Harvard Report Sees Slowdown in Growth of New Rental Housing

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After a decade of surging growth, U.S. demand for rental housing has finally hit a soft spot. From annual growth of about 1 million units over the past seven years, demand for rental housing is expected to rise by 136,000 to 365,000 when all the data are in for 2016 and to grow even more slowly in 2017.

The steep increase in rental housing is the result of lower U.S. homeownership, which had been falling since 2004 and picked up speed following the housing crash. As unemployment remains low and wages rise (if only a little), more homebuyers appear and will continue to appear.

In its 2017 report on America’s Rental Housing, the Joint Center for Housing Studies at Harvard University (JCHS), released Thursday morning, researchers estimate demand for rental housing to grow by nearly 500,000 annually over the period from 2015 to 2025.

According to the study, a rising number of Americans earn enough to purchase a home but prefer to rent. And low-income households continue to rent in large numbers:

In 2006, 12 percent of households earning $100,000 or more were renters. In 2016, that share exceeded 18 percent, a cumulative increase of 2.9 million renters in this top income category. Indeed, these high-income households drove nearly 30 percent of the growth in renters over the decade. Even so, renting remains the primary housing option for those with the least means. A majority (53 percent) of households earning less than $35,000 rent their housing, including over 60 percent of households earning less than $15,000.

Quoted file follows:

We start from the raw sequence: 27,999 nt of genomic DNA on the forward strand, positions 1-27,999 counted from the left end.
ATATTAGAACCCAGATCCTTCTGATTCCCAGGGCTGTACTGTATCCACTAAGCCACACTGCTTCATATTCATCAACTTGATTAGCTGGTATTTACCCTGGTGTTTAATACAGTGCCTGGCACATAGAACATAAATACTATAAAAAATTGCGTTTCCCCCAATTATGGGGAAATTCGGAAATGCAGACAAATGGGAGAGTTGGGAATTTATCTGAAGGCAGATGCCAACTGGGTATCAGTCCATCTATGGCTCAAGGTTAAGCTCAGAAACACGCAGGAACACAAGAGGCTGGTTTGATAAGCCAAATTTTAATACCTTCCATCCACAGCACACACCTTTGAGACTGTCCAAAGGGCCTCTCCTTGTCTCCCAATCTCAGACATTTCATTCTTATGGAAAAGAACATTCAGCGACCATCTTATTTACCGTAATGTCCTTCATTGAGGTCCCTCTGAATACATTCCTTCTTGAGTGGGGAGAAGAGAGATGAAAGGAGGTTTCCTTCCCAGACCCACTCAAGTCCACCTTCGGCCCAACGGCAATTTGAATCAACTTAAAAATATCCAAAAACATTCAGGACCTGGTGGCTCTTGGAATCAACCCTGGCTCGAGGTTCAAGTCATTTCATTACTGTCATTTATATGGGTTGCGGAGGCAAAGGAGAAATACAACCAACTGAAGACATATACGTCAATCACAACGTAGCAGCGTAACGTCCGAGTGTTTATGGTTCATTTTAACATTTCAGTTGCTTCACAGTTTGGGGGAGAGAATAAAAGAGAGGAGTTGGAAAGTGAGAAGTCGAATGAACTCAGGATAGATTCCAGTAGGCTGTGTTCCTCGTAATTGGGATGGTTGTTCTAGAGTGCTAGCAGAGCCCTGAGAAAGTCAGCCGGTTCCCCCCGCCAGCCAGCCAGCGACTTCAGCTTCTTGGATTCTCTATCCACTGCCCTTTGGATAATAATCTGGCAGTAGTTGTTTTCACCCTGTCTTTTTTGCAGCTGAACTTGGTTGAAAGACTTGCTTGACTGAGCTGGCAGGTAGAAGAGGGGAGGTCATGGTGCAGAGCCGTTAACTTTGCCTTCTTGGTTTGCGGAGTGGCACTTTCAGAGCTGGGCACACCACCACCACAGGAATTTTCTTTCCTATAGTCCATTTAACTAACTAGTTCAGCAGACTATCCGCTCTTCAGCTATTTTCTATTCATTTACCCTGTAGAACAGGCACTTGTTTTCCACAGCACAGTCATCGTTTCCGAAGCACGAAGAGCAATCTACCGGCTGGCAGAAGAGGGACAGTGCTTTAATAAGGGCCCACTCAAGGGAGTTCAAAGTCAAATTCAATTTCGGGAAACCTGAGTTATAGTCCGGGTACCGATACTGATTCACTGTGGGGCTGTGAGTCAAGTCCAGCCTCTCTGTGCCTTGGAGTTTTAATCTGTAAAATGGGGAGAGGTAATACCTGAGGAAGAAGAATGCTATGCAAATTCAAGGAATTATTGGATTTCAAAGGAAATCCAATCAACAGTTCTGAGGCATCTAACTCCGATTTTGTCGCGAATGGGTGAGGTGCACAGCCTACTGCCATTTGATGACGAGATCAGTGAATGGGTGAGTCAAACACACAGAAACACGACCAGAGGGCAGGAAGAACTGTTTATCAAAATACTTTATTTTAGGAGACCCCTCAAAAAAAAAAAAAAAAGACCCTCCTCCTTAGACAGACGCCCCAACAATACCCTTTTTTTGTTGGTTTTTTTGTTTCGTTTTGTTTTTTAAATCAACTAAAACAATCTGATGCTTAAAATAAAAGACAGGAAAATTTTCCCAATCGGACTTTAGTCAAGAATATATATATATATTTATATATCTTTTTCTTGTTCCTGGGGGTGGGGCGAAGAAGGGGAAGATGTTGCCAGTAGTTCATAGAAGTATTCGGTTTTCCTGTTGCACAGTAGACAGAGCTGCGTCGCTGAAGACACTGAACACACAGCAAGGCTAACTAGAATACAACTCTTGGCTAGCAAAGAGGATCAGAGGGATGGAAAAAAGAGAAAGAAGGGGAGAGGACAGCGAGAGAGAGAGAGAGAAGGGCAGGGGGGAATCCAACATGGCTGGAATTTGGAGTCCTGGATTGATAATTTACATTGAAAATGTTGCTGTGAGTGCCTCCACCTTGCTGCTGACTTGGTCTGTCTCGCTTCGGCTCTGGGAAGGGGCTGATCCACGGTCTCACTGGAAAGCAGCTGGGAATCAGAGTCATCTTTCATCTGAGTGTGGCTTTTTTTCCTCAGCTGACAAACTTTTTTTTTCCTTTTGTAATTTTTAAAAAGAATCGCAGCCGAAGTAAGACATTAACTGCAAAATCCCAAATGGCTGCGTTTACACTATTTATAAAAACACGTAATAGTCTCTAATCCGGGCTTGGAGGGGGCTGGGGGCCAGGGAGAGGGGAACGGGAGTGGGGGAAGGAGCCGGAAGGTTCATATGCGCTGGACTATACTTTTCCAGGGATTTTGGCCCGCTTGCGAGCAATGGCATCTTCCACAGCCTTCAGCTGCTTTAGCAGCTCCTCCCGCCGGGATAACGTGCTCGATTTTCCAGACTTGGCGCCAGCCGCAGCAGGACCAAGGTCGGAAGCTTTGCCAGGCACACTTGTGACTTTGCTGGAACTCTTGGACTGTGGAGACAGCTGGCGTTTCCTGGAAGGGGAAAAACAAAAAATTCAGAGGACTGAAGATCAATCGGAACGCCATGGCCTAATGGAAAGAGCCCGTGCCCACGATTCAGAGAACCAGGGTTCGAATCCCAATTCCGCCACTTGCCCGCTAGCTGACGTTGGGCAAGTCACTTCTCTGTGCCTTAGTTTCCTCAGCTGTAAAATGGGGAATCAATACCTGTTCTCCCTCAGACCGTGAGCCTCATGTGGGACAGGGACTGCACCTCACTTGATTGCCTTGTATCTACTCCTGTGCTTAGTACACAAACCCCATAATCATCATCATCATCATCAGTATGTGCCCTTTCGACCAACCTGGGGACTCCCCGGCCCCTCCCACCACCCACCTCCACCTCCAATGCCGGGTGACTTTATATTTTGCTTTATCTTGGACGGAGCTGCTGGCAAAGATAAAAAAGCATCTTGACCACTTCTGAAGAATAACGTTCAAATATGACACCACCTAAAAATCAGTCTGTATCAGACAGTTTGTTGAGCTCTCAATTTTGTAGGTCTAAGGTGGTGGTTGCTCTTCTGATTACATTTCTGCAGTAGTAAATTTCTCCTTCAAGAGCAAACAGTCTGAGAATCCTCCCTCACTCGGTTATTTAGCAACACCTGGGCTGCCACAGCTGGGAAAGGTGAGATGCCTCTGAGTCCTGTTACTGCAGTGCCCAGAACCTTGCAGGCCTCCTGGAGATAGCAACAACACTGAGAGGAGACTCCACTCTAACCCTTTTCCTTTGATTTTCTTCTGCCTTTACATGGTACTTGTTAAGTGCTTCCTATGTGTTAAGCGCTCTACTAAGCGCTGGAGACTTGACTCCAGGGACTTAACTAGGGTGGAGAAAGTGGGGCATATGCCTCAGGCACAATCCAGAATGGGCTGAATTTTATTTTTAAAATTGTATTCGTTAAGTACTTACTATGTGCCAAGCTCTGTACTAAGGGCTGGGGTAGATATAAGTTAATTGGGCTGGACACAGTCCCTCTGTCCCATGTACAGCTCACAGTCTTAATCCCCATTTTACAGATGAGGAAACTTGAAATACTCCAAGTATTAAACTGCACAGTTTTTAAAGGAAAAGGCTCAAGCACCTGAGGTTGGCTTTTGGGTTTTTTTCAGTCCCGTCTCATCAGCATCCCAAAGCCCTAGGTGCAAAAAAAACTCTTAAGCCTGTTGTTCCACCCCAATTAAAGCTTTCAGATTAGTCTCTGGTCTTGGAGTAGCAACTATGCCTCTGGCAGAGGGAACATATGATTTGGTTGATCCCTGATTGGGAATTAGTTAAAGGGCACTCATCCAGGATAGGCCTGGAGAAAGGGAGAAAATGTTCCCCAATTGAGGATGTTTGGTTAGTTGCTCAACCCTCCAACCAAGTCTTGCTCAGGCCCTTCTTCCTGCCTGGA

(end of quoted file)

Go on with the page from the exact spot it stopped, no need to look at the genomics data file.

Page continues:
Single-family homes for rent have declined sharply. Between 2005 and 2015, single-family rentals grew by an annual average of 400,000. In 2016, the number increased by just 74,000. Multi-family rental units now average an increase of about 300,000 units annually, the highest level since the 1980s.

The JCHS study notes that much of the increase in rental units is targeted at higher income households, which are located primarily in high-rise buildings in downtown neighborhoods where land and labor are both expensive. The median asking rent for new apartments rose by 27% between 2011 and 2016 to an inflation-adjusted average of $1,480 a month. That suggests an annual income of $59,000 in order to afford one of these units (based on a 30%-of-income standard for housing), well above the median renter income of $37,000.

Vacancy rates among higher price units rose 1.5 percentage points year over year in the third quarter of 2017 to 6%, while vacancy rates in lower priced units rose slightly to a relative low 4.1%.

And like affordability in the homebuying market, renters face a similar issue:

The rental market thus appears to be settling into a new normal where nearly half of renter households are cost burdened [paying more than 30% of income for housing]. An important element of this trend is that more middle-income renters are spending a disproportionate share of income for housing. … [T]he cost-burdened share of lowest-income households (earning less than $15,000) was still a stunning 83 percent, with the vast majority experiencing severe burdens.

The JCHS study concludes that the number of renter households will continue to increase “at a healthy clip, driving up the need for additional supply.” Moreover:

[T]he market simply cannot supply housing at prices affordable to the nation’s lowest-income households. The best means of supporting these families and individuals depends on both local market conditions and the value placed on other policy goals, such as helping to revitalize communities and improving the geographic distribution of permanently affordable housing. … [T]he current level of rental housing assistance is grossly inadequate. It is concerning that discussions about federal tax reform have not addressed ways to expand the availability of affordable housing, and proposed measures could even erode the limited support that currently exists.

See the full JCHS report.